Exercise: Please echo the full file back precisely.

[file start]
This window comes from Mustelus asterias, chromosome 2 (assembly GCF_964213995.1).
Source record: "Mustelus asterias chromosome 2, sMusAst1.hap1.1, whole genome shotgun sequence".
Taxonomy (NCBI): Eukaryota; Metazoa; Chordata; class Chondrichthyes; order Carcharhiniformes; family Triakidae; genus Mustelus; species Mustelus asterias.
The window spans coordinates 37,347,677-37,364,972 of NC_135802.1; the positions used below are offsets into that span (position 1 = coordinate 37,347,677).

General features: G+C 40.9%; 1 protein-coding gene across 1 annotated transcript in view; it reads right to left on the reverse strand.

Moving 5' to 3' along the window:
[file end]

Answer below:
This window comes from Mustelus asterias, chromosome 2 (assembly GCF_964213995.1).
Source record: "Mustelus asterias chromosome 2, sMusAst1.hap1.1, whole genome shotgun sequence".
Taxonomy (NCBI): Eukaryota; Metazoa; Chordata; class Chondrichthyes; order Carcharhiniformes; family Triakidae; genus Mustelus; species Mustelus asterias.
The window spans coordinates 37,347,677-37,364,972 of NC_135802.1; the positions used below are offsets into that span (position 1 = coordinate 37,347,677).

General features: G+C 40.9%; 1 protein-coding gene across 1 annotated transcript in view; it reads right to left on the reverse strand.

Moving 5' to 3' along the window: